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Trigger a "Yes" Decision From Anyone

By Russell Granger

You can have anything you want, yes, anything!  All you have to do is to persuade someone to decide to do what you want. The most successful people in the world are those who can get things done with and through others. By applying new scientific breakthroughs, it’s now quick and easy to get  “Yes!” decisions and actions.

Before persuading others to say “Yes!” let’s take a quick look at our own decision process. Only when we understand how the brain makes decisions can we successfully influence others’ decisions.

Life’s Challenges: Let’s face it, life is a challenge. From the minute our eyes pop open in the morning until they close exhausted at night we deal with an avalanche of decisions. Get out of bed now or snooze? What to wear? What for breakfast - stick to the diet or enjoy? Which route to work? Stop for gas now or on the way home? Listen to the news or a CD? Which CD?

At work it's the same. Get that report out first or answer the emails and voicemail? Take a call or let voicemail pick up? What are the boss's priorities? What are yours? Whose do you execute first?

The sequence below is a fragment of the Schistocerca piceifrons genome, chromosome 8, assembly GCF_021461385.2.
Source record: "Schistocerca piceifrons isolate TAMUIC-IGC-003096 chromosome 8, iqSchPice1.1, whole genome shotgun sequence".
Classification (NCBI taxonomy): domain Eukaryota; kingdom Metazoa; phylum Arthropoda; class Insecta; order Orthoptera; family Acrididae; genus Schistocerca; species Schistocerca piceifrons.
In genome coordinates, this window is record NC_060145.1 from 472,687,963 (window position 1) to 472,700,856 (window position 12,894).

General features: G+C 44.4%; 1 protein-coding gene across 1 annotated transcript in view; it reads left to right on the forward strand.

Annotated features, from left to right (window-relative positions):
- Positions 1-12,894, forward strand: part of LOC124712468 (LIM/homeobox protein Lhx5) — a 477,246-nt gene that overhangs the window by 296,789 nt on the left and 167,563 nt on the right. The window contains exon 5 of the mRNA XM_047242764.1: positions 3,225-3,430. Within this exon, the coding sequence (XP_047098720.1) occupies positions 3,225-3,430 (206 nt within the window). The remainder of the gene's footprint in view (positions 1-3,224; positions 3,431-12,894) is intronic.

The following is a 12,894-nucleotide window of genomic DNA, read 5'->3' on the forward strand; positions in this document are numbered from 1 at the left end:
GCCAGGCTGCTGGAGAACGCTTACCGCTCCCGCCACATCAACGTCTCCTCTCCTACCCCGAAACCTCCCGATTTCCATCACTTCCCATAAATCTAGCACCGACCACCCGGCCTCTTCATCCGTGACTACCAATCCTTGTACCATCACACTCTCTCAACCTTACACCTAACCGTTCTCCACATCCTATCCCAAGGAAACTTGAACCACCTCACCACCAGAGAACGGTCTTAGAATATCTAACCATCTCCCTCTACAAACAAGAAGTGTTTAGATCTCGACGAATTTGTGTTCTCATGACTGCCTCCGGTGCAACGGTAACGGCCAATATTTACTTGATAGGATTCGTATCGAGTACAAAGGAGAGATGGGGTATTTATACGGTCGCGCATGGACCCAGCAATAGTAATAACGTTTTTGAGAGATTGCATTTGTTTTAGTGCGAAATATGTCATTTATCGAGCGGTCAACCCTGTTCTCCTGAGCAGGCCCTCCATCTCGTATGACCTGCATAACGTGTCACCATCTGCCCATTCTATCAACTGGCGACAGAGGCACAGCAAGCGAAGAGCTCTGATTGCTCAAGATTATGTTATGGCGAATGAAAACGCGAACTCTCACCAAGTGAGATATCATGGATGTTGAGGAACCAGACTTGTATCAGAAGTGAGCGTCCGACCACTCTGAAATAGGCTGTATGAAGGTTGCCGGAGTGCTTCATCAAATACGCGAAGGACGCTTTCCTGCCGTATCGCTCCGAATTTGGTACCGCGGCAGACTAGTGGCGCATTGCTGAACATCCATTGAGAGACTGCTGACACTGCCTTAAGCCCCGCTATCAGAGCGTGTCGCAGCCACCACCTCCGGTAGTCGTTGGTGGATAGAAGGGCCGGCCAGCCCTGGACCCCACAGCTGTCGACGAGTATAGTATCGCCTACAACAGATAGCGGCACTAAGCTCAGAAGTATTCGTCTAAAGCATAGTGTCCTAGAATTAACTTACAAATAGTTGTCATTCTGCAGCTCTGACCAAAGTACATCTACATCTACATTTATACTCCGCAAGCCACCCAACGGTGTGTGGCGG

All day long, requests and decisions drive activities. The need to decide is incessant; the issues never stop, never let up.

Dealing with this many decisions sounds difficult. It could be. If we had to use logic reason and cognitive thinking, if we had to rationally evaluate and think through each decision, we'd be trapped, locked in place, unable to move in any direction as we analyze, evaluate, contemplate, measure, and critique options. We'd wind up dazed and immobile. We'd go nuts!

Nature's Triggers to the Rescue: Fortunately, nature, our emotion based limbic system, has provided us with a highly effective, simple solution to enable us to easily get through each decision-making opportunity. That solution is our "internal navigation system" referred to in the book and PBS series “The Secret Life of the Brain.” This system resides in our brain's emotional center and is activated by our personal databank of emotion based internal triggers. The take away summary from the breakthrough live brain research is this: